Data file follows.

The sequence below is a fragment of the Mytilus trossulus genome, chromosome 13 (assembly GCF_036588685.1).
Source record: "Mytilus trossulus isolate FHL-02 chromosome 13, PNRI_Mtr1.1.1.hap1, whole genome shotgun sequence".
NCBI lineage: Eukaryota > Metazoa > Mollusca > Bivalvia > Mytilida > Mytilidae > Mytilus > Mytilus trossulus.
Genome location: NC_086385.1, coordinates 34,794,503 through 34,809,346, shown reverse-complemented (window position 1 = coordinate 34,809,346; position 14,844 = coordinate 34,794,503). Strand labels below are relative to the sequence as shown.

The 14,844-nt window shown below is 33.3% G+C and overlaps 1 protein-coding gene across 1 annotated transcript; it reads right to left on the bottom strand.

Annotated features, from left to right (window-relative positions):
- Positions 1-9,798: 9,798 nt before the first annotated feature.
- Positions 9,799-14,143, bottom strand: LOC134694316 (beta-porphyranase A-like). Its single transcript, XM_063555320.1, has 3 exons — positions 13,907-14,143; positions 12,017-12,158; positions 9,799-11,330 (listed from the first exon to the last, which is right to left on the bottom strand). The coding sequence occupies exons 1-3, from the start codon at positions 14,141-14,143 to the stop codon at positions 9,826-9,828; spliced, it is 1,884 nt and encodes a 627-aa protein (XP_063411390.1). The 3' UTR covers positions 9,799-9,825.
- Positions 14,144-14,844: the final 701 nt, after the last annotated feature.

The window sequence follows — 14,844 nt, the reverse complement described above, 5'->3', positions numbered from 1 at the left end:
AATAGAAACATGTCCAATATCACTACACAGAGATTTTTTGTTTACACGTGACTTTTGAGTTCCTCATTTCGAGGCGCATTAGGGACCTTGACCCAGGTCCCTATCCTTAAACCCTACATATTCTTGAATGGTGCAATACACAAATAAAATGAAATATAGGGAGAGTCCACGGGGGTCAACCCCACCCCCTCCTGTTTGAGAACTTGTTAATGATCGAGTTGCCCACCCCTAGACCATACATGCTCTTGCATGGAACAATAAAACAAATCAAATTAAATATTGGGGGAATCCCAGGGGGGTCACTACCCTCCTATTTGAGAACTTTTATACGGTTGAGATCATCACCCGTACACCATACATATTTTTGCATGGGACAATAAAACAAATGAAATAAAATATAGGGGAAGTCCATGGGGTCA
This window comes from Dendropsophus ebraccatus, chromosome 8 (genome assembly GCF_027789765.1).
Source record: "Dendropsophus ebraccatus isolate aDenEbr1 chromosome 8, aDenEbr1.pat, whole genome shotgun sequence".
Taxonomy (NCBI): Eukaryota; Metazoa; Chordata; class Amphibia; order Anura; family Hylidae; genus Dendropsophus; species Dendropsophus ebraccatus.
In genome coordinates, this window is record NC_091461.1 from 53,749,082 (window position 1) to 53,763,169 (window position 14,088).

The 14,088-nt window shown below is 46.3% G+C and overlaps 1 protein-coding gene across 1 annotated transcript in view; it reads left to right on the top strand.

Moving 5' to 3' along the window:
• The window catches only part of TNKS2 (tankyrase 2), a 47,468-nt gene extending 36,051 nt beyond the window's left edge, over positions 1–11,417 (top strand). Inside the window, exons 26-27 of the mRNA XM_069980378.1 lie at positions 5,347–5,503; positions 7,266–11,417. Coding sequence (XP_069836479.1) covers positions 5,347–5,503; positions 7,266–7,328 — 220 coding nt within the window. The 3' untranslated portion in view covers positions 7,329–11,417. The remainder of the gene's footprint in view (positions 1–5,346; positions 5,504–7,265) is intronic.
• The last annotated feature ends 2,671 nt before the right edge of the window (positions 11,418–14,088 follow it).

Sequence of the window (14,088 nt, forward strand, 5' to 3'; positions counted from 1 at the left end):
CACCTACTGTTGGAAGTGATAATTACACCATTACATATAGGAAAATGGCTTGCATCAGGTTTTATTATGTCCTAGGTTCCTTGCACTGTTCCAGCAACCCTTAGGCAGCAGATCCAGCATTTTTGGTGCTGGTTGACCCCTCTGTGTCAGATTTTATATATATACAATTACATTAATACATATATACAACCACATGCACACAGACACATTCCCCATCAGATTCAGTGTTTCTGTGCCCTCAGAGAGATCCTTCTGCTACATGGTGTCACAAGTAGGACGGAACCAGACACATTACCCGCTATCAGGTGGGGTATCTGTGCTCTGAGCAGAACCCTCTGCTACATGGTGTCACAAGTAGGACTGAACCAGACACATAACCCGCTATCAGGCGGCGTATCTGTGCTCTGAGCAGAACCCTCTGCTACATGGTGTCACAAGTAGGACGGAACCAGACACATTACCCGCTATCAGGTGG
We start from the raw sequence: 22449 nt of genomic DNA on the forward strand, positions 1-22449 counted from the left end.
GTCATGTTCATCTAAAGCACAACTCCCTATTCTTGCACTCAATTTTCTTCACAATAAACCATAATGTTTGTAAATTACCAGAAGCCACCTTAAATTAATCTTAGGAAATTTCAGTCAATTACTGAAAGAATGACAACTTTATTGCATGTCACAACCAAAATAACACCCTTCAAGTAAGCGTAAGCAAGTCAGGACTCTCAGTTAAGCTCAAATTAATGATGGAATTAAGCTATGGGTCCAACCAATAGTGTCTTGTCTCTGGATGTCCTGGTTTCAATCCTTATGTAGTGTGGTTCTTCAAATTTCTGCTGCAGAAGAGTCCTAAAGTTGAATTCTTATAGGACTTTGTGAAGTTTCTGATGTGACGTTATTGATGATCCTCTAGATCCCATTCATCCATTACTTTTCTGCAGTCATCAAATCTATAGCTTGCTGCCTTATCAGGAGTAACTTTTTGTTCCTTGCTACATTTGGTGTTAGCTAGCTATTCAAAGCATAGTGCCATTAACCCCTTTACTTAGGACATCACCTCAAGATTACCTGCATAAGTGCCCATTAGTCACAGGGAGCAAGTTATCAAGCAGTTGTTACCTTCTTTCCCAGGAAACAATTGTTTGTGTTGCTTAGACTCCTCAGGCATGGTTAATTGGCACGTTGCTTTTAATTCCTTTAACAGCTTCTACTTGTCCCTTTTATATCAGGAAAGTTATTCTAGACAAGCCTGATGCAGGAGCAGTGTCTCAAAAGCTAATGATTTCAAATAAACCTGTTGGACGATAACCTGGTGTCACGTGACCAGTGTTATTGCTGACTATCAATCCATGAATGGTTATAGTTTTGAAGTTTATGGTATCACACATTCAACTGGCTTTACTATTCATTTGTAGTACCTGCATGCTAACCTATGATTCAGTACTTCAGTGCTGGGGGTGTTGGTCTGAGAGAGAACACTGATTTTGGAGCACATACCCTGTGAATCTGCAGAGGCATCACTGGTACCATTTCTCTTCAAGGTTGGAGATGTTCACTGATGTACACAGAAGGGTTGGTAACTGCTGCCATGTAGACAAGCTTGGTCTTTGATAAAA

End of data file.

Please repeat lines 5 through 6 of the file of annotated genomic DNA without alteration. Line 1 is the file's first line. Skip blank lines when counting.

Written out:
The 14,844-nt window shown below is 33.3% G+C and overlaps 1 protein-coding gene across 1 annotated transcript; it reads right to left on the bottom strand.

Annotated features, from left to right (window-relative positions):